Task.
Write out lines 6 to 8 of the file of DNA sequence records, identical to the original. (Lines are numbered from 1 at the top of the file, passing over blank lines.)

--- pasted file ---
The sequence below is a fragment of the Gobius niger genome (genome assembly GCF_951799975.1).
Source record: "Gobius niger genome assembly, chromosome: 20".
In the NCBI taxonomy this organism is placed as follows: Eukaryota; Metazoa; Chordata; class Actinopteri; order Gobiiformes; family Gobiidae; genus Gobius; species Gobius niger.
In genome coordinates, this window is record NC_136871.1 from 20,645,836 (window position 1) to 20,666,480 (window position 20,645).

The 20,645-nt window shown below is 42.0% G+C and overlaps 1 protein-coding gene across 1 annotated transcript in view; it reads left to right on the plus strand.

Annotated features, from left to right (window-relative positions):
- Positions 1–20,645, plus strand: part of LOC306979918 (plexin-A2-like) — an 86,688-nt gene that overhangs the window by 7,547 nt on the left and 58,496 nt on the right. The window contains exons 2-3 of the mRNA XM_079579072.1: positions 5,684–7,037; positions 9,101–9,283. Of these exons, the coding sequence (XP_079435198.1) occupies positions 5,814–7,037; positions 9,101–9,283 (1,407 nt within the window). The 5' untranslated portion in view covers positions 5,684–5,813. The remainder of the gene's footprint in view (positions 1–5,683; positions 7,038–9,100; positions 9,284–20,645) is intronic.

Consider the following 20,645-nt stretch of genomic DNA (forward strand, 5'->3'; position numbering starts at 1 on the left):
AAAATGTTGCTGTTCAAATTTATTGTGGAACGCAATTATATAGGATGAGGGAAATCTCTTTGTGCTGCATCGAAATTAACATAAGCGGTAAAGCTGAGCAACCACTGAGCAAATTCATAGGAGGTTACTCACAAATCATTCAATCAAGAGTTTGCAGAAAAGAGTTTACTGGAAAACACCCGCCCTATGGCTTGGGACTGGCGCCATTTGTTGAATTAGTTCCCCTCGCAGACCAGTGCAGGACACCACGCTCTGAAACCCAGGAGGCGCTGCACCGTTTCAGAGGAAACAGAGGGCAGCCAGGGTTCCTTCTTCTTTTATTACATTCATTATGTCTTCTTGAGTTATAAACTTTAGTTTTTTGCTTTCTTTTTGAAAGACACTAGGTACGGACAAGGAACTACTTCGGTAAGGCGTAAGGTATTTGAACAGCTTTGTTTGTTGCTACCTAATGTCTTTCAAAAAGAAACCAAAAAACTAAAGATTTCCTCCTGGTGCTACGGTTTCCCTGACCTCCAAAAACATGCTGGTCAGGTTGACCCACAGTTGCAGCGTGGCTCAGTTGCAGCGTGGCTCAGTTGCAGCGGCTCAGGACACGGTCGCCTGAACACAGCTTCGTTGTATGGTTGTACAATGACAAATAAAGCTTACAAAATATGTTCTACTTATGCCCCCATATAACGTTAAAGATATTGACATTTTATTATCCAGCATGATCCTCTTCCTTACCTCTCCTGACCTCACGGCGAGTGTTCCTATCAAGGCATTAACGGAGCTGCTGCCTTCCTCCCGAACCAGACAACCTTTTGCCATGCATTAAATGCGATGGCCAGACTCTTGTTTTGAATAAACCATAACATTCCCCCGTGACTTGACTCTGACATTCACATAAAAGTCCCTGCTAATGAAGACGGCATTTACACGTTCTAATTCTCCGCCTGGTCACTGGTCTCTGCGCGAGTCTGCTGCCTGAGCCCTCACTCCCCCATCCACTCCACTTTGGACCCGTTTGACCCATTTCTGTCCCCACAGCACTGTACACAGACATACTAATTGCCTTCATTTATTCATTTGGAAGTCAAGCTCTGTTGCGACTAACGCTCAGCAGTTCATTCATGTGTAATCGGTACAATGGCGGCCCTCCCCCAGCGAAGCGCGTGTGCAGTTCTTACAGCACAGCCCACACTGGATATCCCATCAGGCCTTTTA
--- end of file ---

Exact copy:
Annotated features, from left to right (window-relative positions):
- Positions 1–20,645, plus strand: part of LOC306979918 (plexin-A2-like) — an 86,688-nt gene that overhangs the window by 7,547 nt on the left and 58,496 nt on the right. The window contains exons 2-3 of the mRNA XM_079579072.1: positions 5,684–7,037; positions 9,101–9,283. Of these exons, the coding sequence (XP_079435198.1) occupies positions 5,814–7,037; positions 9,101–9,283 (1,407 nt within the window). The 5' untranslated portion in view covers positions 5,684–5,813. The remainder of the gene's footprint in view (positions 1–5,683; positions 7,038–9,100; positions 9,284–20,645) is intronic.

Consider the following 20,645-nt stretch of genomic DNA (forward strand, 5'->3'; position numbering starts at 1 on the left):